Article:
Will dry-climate species spread from their current rainshadow niches, where they are a botanist’s curiosity item, to recolonise the surrounding, warming landscape? Are they waiting in these refuges for the opportunity, or merely relics on their way out?
Melbourne is forecast to get the climate of Dubbo this century if climate change continues without mitigation. That’s a 600km shift in climate zones, over 5 degrees of latitude, in less than a century. Many native species only spread their seed a couple of times the height of the tree dropping the seed, so they won’t keep up without assistance.
What’s the Dubbo area like? Based on my limited trips through the area, Dubbo is on a border between uplands and plains. Grassy box-ironbark woodlands are common on the slopes to the east, not unlike woodlands around Melton and Bacchus Marsh. Sandy rises and rocky hills standing out from the plains often have native cypress-pines, Callitris species, local populations of which I’ve blogged on already.
There’s a number of semi-arid zone species with populations outside their main range, tucked into dryer topography (escarpments) and unusual climates (rainshadows). Even if we cut fossil fuel use drastically right now, the climate has warmed already, and will continue to do so for a some decades due to thermal “lag” in the global climate system. Will these dry-climate species spread from their current niche as a botanist’s curiosity item, and recolonise the surrounding, warming landscape? Are they just waiting in refuges for the opportunity, or merely relics on their way out?
There are many caveats to any answer to that question. The local rainshadow population may be a different genotype to the main population further north, and may not like an increasingly hot climate, any more than our southern native species. It is thought these outlier populations were left stranded here after the last ice age – when the climate was much drier, but cooler not warmer. If temperature, rather than water stress, is a key limiting factor for these species, then warmer climates may not help. That seems an unlikely proposition, though, for species commonly found in western NSW.
Second, tiny local populations of plants like Callitris, or Buloke (Allocasuarina luehmannii) may be on their way out due to inbreeding from having such a small population anyway – perhaps enhanced by our clearing of large parts of their populations over the last 180 years in Victoria. Even if they are not inbred, the fragmentation of the landscape may prevent their spread.
Some ecologists are asking whether we should start planting species from drier, hotter regions, rather than the historic baseline of what used to grow in an area, to adapt to the changing climate. Perhaps we don’t need to look far to the north for novel species. We have a lot of disjunct populations of appropriate species, already sitting in little refugia like the rainshadow areas. Maybe we should start planting them more widely.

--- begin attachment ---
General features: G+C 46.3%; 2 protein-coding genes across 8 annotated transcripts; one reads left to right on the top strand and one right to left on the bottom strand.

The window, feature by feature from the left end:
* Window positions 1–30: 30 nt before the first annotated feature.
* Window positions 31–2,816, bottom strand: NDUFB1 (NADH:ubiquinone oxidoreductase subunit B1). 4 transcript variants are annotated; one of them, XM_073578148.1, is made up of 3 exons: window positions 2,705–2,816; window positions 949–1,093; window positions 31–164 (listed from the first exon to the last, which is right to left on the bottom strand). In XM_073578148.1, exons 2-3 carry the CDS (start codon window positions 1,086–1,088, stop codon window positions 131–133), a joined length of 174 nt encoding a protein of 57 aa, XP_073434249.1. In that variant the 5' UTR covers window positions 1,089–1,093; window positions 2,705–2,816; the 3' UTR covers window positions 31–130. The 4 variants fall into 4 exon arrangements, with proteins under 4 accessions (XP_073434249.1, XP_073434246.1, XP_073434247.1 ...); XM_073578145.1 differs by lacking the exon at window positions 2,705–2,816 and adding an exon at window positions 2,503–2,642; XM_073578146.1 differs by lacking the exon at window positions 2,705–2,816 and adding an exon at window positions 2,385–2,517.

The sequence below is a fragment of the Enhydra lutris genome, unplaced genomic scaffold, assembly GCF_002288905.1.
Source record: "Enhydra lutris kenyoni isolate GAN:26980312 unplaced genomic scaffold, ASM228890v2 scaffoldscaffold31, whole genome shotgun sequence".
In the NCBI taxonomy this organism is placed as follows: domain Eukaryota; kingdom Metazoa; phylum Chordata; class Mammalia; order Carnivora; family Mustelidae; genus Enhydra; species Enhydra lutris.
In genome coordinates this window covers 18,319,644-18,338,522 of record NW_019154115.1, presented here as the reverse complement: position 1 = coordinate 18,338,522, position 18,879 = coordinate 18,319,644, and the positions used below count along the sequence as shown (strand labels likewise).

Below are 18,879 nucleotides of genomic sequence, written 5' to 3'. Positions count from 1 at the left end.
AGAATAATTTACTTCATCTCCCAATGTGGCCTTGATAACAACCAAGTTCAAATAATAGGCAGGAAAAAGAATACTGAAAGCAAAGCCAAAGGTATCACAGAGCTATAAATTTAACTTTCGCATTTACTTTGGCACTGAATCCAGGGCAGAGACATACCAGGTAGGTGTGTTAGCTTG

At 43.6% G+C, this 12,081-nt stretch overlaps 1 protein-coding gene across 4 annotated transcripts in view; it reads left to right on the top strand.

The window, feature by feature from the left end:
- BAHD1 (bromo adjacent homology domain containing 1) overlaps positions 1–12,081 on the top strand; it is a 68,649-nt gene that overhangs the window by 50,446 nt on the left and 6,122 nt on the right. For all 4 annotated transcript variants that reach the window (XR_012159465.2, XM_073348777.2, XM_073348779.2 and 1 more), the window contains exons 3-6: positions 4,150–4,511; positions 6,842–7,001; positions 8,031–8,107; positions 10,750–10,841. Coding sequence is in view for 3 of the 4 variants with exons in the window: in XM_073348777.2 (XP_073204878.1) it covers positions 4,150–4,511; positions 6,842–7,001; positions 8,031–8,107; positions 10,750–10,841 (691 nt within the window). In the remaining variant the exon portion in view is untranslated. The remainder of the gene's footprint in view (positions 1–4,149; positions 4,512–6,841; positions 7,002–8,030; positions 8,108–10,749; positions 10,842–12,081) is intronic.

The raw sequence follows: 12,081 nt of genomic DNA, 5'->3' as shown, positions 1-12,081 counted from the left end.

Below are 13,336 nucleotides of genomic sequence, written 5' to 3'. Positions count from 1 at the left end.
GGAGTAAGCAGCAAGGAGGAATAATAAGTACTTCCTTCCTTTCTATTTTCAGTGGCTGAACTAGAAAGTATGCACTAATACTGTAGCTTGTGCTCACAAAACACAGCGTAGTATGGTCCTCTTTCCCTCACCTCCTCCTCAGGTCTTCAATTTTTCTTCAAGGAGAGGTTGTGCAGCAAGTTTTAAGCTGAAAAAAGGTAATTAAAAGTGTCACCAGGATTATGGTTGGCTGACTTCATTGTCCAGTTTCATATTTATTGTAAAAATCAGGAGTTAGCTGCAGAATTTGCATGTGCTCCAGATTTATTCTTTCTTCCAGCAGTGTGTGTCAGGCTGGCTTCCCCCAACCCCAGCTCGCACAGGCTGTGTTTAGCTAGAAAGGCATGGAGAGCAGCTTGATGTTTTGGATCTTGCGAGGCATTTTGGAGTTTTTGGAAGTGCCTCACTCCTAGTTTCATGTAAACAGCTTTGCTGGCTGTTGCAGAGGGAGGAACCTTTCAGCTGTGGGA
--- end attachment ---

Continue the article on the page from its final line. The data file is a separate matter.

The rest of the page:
A caveat is that these disjunct populations of northern, dry-country species may not be enough to reconstruct a stable, species-rich ecosystem over a larger area. Many cool-climate plants and the animals that depend on them may play vital roles in local ecosystems and may be irreplaceable if they become locally extinct. Climate change will be chaotic, upturning seasonal rainfall patterns, fire and storm frequencies, and more. Avoiding disastrous climate change is greatly preferable to accepting it! But as much as we fight for serious action to stop climate change, we can’t avoid dealing with some of the consequences which are already becoming apparent.
Looking at this rainshadow area, there are species that live in northern, drier and hotter climates in a few categories. Some are simply generalists and live just about everywhere: Kangaroo grass Themeda triandra, for example. Others are locally rare and quite unusual in the region. The full range of some species includes large parts of Australia’s arid interior; for others, they extend no further than NSW western slopes, or Victoria’s “desert” mallee and heathland areas. Some are not only inland but also coastal, perhaps indicating a preferance for well drained soils as much as climatic factors.
Following is a partial list. These species are identified from distribution records in the online Atlas of Living Australia as being present around Bacchus Marsh, and from personal observation. Some of these may already be spreading, due to either planting, or natural vectors: Fragrant Saltbush, Rhagodia parabolica, has been suggested as an example. Is that a good or a bad thing? I don’t know, but it is worth thinking about.
Buloke Allocasuarina luehmannii
Cypress-pine Callitris columellaris/glaucophylla
White box Eucalyptus albens
Bull Mallee Eucalyptus behriana
Grey Box Eucalyptus microcarpa
Moonah Melaleuca lanceolata (also coastal)
Waterbush Myoporum montanum
Mallee Wattle Acacia montana
Turpentine Beyeria lechenaultii (also coastal)
Desert Goosefoot Chenopodium desertorum
Turkey-bush Eremophila deserti
Blue-bush Maireana (5 species)
Native hollyhock Malva weinmanniana
Fragrant Saltbush Rhagodia parabolica
Roly-poly Sclerolaena (2 species)
Desert Cassia Senna artemisioides
Heath Spyridium Spyridium eriocephalum
Herbs and forbs
Bindweed Convolvulus erubescens
Parakeelya Calandrinia eremaea
Austral tobacco Nicotiana suaveolens
Feather-heads Ptilotus macrocephalus
Windmill Grass Chloris truncata
Silky Blue-grass Dichanthium sericeum
Irongrass Lomandra effusa
Native Millet Walwhalleya proluta